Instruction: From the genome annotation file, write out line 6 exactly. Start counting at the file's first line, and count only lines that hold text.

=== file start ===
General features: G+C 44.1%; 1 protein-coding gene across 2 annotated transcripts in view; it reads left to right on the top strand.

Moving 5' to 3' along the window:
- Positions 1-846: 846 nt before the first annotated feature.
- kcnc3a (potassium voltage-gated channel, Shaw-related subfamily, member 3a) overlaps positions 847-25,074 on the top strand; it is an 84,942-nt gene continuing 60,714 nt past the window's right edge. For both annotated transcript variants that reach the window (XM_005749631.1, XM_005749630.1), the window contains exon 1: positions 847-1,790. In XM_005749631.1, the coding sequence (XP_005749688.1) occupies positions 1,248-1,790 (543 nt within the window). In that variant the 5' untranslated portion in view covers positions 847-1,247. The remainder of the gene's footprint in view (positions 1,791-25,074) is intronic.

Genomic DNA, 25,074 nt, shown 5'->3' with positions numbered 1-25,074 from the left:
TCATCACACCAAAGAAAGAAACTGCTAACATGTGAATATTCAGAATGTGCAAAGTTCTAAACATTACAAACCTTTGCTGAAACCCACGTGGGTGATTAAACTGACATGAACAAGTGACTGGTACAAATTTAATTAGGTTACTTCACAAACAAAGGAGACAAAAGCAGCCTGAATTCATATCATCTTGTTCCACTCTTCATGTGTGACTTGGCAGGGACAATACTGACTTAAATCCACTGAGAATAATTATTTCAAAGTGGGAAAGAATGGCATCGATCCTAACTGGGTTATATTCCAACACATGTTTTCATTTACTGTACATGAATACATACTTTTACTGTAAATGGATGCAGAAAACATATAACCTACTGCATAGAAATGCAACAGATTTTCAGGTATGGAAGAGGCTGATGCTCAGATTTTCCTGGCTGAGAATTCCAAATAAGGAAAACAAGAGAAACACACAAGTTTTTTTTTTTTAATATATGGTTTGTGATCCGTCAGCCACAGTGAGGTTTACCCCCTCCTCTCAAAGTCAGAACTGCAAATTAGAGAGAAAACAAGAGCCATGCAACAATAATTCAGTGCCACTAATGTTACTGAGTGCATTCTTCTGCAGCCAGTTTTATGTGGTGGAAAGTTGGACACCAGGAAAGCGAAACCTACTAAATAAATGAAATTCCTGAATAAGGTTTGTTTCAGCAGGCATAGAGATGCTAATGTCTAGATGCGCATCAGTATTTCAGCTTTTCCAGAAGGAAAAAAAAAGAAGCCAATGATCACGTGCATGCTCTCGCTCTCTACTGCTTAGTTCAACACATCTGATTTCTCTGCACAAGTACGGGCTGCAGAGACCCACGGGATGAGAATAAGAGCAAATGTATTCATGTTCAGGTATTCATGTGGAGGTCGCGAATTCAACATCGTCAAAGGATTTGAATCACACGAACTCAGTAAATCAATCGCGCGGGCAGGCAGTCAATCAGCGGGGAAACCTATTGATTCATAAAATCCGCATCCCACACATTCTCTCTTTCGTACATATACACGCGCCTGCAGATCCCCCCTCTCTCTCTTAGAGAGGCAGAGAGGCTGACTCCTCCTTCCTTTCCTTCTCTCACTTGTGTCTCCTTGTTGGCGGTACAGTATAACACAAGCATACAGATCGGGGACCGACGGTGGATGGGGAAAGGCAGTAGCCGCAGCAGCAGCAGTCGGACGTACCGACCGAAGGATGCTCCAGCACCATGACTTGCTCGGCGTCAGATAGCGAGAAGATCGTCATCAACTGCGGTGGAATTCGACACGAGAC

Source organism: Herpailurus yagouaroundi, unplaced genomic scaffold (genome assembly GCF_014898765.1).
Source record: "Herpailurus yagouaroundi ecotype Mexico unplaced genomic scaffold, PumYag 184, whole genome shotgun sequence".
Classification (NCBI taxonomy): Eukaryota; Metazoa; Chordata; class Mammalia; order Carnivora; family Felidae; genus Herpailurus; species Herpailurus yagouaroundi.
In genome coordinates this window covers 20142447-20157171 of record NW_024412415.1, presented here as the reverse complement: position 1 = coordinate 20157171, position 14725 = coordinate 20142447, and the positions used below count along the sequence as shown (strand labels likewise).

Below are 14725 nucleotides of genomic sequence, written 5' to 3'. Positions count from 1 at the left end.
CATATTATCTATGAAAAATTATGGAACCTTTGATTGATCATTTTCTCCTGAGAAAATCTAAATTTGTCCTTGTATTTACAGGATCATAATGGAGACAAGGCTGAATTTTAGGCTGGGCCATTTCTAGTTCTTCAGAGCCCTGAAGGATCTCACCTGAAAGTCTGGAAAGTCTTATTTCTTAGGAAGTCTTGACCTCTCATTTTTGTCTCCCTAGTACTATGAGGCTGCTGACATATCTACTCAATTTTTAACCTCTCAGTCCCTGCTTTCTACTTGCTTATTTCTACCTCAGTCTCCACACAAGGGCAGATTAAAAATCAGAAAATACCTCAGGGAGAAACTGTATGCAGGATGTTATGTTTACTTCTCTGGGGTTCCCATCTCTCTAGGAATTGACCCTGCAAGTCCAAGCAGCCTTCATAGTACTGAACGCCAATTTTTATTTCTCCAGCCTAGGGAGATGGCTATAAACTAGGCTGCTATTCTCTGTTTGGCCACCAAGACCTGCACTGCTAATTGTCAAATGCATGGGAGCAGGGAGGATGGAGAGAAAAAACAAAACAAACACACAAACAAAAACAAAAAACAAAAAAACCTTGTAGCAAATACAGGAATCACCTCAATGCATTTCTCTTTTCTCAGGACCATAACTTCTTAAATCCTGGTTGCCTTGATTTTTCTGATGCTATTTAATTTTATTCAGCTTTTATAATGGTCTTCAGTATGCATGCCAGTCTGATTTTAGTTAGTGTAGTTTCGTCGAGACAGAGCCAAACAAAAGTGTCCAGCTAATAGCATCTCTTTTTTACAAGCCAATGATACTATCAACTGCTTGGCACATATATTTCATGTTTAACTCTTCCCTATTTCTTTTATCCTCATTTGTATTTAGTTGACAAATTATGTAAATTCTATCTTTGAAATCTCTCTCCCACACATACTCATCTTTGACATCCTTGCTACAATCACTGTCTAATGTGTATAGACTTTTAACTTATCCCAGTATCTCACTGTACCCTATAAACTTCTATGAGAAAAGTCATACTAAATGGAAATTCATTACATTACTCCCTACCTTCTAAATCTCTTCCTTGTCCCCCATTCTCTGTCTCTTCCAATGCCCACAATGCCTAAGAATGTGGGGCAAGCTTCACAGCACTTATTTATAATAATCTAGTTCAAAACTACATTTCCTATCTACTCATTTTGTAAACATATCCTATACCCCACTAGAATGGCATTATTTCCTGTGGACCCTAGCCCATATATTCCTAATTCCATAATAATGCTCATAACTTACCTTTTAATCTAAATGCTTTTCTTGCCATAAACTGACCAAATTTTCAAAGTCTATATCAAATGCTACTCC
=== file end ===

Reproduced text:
TCATCACACCAAAGAAAGAAACTGCTAACATGTGAATATTCAGAATGTGCAAAGTTCTAAACATTACAAACCTTTGCTGAAACCCACGTGGGTGATTAAACTGACATGAACAAGTGACTGGTACAAATTTAATTAGGTTACTTCACAAACAAAGGAGACAAAAGCAGCCTGAATTCATATCATCTTGTTCCACTCTTCATGTGTGACTTGGCAGGGACAATACTGACTTAAATCCACTGAGAATAATTATTTCAAAGTGGGAAAGAATGGCATCGATCCTAACTGGGTTATATTCCAACACATGTTTTCATTTACTGTACATGAATACATACTTTTACTGTAAATGGATGCAGAAAACATATAACCTACTGCATAGAAATGCAACAGATTTTCAGGTATGGAAGAGGCTGATGCTCAGATTTTCCTGGCTGAGAATTCCAAATAAGGAAAACAAGAGAAACACACAAGTTTTTTTTTTTTAATATATGGTTTGTGATCCGTCAGCCACAGTGAGGTTTACCCCCTCCTCTCAAAGTCAGAACTGCAAATTAGAGAGAAAACAAGAGCCATGCAACAATAATTCAGTGCCACTAATGTTACTGAGTGCATTCTTCTGCAGCCAGTTTTATGTGGTGGAAAGTTGGACACCAGGAAAGCGAAACCTACTAAATAAATGAAATTCCTGAATAAGGTTTGTTTCAGCAGGCATAGAGATGCTAATGTCTAGATGCGCATCAGTATTTCAGCTTTTCCAGAAGGAAAAAAAAAGAAGCCAATGATCACGTGCATGCTCTCGCTCTCTACTGCTTAGTTCAACACATCTGATTTCTCTGCACAAGTACGGGCTGCAGAGACCCACGGGATGAGAATAAGAGCAAATGTATTCATGTTCAGGTATTCATGTGGAGGTCGCGAATTCAACATCGTCAAAGGATTTGAATCACACGAACTCAGTAAATCAATCGCGCGGGCAGGCAGTCAATCAGCGGGGAAACCTATTGATTCATAAAATCCGCATCCCACACATTCTCTCTTTCGTACATATACACGCGCCTGCAGATCCCCCCTCTCTCTCTTAGAGAGGCAGAGAGGCTGACTCCTCCTTCCTTTCCTTCTCTCACTTGTGTCTCCTTGTTGGCGGTACAGTATAACACAAGCATACAGATCGGGGACCGACGGTGGATGGGGAAAGGCAGTAGCCGCAGCAGCAGCAGTCGGACGTACCGACCGAAGGATGCTCCAGCACCATGACTTGCTCGGCGTCAGATAGCGAGAAGATCGTCATCAACTGCGGTGGAATTCGACACGAGAC